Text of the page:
My patient’s son stood vigil outside her hospital room day and night. His eyebrows were frozen at an anxious angle. Although his mom was healing well from her injury, I could see that he was worried about next steps. He asked staff repeatedly about his mom’s pain management, and reviewed every therapy session she attended.
His mom, on the other hand, was deceptively charming. She was a thin, well-groomed elderly woman who knew how to exact empathy from others. When I looked into her room from a distance she appeared comfortable, lying in her hospital bed covered in a quilt that her son had brought her from home. When I entered the room to check on her, she would grab my hand and wince, telling me that the pain was severe but that she didn’t want any medication. She was quite invested in convincing me that she was unable to go home and care for herself, and that she needed to be discharged to her son’s home. She would not accept others help at home, nor would she go to a skilled nursing facility.
She was doing well in therapy, limited mostly by her macular degeneration (poor eyesight). Again, I watched her from outside her field of vision. I saw her stand without assistance, push her walker across the room, and navigate a couple of stairs. I heard her speak to her son in angry and dismissive tones. When she saw me approach her knees buckled and she crumpled to a padded bench. “I am not safe to go home, doctor.” She said. And her eyes filled with tears – “I am going to fall and no one will know.”
I took her son to a private room to discuss the predicament. I carefully raised the subject of how his mom was doing well physically, and could discharge home safely with home health services, but was angling for a discharge to his house. I asked him some open ended questions and learned that he was her only son, that his mom had been guilting him about quitting his job to care for her full time.
He became tearful – “I have only a few more years to go before I can collect my pension. Mom knows this but wants me to quit right now and move back home. If I do that I won’t have enough money to survive my own retirement. She has no friends and dad died several years ago. She says she doesn’t want any hired help at her house, and she cries when we discuss nursing homes. She says if I love her I will let her live with me. But I don’t have time to help her during the day. What am I supposed to do? She has been doing this to me all my life – getting me to do what she wants!”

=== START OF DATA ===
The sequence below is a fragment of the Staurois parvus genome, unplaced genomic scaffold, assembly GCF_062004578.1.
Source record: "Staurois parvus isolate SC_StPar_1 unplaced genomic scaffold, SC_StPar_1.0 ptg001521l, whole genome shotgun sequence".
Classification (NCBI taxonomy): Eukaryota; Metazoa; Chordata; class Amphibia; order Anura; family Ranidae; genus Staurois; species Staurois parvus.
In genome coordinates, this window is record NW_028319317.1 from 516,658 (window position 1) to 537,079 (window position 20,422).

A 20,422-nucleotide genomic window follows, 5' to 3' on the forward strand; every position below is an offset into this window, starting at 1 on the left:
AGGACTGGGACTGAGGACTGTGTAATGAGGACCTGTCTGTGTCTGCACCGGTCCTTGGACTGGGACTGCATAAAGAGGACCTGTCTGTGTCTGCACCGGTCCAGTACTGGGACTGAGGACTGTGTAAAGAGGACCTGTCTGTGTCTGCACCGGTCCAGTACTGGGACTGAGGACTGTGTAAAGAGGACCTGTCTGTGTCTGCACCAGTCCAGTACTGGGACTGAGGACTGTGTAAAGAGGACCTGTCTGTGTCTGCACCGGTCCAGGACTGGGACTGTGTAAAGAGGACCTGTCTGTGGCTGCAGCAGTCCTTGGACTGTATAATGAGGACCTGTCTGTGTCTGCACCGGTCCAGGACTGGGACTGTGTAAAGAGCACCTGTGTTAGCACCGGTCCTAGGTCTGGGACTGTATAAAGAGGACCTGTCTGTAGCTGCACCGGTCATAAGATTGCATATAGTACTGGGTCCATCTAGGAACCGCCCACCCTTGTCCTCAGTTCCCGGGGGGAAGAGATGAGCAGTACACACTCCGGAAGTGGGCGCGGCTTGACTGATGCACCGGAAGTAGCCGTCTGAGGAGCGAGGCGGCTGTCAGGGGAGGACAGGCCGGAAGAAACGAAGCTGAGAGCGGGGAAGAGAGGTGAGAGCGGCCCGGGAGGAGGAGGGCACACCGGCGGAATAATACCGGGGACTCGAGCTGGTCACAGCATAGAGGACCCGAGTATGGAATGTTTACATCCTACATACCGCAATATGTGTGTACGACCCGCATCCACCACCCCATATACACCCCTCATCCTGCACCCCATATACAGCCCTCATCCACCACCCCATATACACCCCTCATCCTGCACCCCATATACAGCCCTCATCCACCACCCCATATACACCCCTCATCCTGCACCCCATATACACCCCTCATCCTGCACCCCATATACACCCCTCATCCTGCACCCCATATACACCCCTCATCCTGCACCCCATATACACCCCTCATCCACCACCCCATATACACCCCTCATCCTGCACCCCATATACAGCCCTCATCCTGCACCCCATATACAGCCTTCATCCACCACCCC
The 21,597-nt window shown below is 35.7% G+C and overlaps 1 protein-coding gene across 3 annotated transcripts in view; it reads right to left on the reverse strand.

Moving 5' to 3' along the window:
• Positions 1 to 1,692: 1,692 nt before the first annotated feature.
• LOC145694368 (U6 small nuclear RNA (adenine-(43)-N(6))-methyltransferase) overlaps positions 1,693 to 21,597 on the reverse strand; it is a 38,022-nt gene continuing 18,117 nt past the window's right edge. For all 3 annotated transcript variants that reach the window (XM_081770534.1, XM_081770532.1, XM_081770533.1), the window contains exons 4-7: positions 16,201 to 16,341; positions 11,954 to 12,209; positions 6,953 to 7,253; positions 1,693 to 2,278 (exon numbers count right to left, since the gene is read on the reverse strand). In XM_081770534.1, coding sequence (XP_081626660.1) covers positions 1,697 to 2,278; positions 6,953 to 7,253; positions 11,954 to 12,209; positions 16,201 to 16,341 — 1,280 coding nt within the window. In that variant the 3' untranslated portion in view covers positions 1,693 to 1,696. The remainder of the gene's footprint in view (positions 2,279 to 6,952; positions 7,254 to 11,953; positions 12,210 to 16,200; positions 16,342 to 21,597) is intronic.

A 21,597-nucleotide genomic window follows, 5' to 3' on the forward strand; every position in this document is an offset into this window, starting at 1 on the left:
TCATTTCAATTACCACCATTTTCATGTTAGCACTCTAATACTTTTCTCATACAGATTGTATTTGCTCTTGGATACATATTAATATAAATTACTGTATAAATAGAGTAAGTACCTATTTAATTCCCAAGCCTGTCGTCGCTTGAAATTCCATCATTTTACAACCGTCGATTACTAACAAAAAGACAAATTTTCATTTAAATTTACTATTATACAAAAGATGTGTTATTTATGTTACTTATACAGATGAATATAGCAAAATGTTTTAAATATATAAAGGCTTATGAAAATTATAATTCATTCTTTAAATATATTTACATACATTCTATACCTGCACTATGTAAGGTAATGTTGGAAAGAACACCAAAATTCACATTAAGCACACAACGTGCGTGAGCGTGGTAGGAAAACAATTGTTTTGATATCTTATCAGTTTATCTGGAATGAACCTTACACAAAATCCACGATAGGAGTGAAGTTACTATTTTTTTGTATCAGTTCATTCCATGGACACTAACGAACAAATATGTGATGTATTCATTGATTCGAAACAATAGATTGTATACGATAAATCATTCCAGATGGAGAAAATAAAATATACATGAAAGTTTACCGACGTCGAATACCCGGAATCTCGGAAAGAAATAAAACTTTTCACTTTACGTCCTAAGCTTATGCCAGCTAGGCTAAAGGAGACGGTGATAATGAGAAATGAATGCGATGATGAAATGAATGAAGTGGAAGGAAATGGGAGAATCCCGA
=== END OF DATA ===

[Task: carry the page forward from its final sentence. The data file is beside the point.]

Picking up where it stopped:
I decided to tell him the unvarnished truth.
“I can see that your mom can be quite manipulative, and this has been an ongoing struggle. You need to take care of yourself. The fact that she wants to be with you 24/7 does not prove her love — a loving mom would not ask her son to jeopardize his financial future so that she wouldn’t have the ‘discomfort’ of caregivers in her home. Do not feel guilty about continuing to work. Her insurance will cover the care she needs. It’s ok to say no to her. That’s my professional opinion.”
The son let out an audible sigh. He thanked me profusely for telling him the truth. I told him that it was entirely possible that his mom would fall down on purpose once out of the hospital, to try to get him to change his mind. I warned him not to let her consume his life. She likely had a personality disorder that made her capable of squeezing the very life out of him.
My patient ended up discharging to a very nice skilled facility that her son had pre-screened for her. She was as happy as a wet cat on departure, but I believe it was the right decision for both of them. I just hope that she didn’t succeed in wrapping her emotional constrictor muscles around the neck of her poor son again. I tried my best to save him, but in the end I know that sometimes people have to save themselves.
Why is it easier to talk about quality of life with patients who are dying? Why don’t we factor these considerations into the decision-making for patients with conditions that aren’t fatal?